The Lotus Eater – Review

Short Story: The Lotus Eater
Author: W. Somerset Maugham
Year: 1935

The will needs obstacles in order to exercise its power; when it is never thwarted, when no effort is needed to achieve one’s desires, because one has placed one’s desires only in the things that can be obtained by stretching out one’s hand, the will grows impotent.

Set in 1913, Italy, The Lotus Eater pans the non-conformed life of a man, Thomas Wilson, from the eyes of the narrator.

Thomas Wilson left a well-settled life in London to live on an Island of Capri, Italy. The story begins with sunshine, sun-kissed shorelines and a merry way of life. The narrator sees how Thomas Wilson had the courage to leave behind London and the conventional conundrum to lead a life of beauty and wishful thinking. The narrator is mystified by theThe Lotus Eater man who came to Italy and has spent 16 years there living a life one with nature.

What the narrator learns about Thomas Wilson is that he withdrew his life’s saving to be on the island and that he had decided to commit suicide after his money ran out. The first half of the story is fraught with the idealistic ideas of life put into practice—that of living the way one wants by rejecting society rules and dying when one wants because the meaning to live had been achieved. While the second half of the story goes on to tell what happened to Thomas Wilson when his money ran out. Did he commit suicide? Did he not? Did he have the courage to start working for a living or not? You’ll have to read to find out just as the narrator does.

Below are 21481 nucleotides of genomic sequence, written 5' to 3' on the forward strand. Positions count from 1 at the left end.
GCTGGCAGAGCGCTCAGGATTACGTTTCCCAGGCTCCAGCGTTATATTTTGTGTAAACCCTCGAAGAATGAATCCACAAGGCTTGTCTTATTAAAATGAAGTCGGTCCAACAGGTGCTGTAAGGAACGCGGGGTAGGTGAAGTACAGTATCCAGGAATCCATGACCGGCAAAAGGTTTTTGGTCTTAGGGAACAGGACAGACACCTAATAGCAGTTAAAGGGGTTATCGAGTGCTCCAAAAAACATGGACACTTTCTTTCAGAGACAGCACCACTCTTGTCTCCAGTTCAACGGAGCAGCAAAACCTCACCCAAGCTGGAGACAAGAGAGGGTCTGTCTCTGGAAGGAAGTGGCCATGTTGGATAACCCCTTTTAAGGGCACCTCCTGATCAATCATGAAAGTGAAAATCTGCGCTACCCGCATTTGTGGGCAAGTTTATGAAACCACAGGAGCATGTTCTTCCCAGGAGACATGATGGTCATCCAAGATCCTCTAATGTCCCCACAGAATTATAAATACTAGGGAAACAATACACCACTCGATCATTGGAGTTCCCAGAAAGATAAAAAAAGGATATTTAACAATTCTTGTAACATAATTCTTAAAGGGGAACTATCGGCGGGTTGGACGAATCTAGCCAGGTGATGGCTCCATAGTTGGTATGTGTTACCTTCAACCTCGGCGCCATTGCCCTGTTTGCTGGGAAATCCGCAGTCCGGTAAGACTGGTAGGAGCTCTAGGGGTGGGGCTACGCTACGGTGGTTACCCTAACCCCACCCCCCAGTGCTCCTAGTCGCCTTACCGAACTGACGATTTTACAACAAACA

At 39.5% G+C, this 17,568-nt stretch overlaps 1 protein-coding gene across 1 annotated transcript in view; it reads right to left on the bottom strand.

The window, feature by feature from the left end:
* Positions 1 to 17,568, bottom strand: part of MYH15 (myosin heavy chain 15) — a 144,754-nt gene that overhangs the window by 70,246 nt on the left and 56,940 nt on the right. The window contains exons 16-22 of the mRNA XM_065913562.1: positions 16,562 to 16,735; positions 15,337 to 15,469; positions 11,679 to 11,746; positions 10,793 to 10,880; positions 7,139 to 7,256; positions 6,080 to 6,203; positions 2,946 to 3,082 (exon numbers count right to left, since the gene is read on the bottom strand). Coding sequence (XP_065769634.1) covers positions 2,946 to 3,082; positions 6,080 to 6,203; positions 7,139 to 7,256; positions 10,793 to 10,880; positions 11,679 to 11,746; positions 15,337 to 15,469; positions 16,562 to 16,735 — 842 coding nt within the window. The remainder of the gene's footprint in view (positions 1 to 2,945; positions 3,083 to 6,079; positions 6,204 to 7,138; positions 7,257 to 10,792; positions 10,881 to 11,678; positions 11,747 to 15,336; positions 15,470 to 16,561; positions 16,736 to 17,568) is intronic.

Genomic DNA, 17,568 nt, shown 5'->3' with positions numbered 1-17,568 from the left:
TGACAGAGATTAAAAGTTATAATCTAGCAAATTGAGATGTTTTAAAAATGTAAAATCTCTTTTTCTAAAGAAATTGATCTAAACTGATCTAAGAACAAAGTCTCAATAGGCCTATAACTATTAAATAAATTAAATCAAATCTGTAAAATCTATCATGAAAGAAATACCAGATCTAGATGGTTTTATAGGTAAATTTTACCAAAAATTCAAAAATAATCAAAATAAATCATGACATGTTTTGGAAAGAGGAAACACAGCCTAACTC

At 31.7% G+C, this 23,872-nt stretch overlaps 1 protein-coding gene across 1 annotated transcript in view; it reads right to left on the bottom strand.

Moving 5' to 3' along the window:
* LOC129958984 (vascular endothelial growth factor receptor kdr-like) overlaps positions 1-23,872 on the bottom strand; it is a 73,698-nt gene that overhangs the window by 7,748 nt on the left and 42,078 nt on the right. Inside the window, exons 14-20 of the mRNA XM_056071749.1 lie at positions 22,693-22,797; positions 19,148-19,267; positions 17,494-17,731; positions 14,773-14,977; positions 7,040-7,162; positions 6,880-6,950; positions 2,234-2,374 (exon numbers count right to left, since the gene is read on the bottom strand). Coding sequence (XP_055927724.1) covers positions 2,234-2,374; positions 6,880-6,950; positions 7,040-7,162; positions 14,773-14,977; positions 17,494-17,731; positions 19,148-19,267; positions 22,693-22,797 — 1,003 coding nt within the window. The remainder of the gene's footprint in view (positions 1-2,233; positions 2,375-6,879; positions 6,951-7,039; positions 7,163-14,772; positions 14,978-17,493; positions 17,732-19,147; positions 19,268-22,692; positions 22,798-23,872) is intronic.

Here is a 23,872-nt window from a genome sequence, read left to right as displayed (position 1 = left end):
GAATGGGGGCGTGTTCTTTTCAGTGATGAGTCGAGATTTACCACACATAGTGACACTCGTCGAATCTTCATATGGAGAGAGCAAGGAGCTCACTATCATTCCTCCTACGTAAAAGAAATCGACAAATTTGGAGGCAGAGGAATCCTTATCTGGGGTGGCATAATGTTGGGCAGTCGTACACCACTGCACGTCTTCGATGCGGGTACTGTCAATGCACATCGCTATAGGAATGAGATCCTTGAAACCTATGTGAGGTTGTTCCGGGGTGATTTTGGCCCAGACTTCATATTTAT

As for why this book is titled The Lotus Eater, it would be helpful to recall what Homer said in Odyssey. He described a person, encountered by Odysseus on his journey back home, who lived in indolent forgetfulness, drugged by the fruit of the legendary lotus. And therefore, I think, that’s what Maugham intended. It’s noticeable how Wilson lives an oblivious life of the island.

From where I saw it, this story was like a full day—sunshine and night-time. It’s a marvelous description of changing times, ideas, and even colours. What was once pink is now deep red. What was once yellow is now ochre. What was white is now black.

Read the short story for its gentle traversing from one phase of life to another and very visually so.

‎It almost looked as though at the last moment, and desperate though his situation was, he had suffered from a certain infirmity of purpose.



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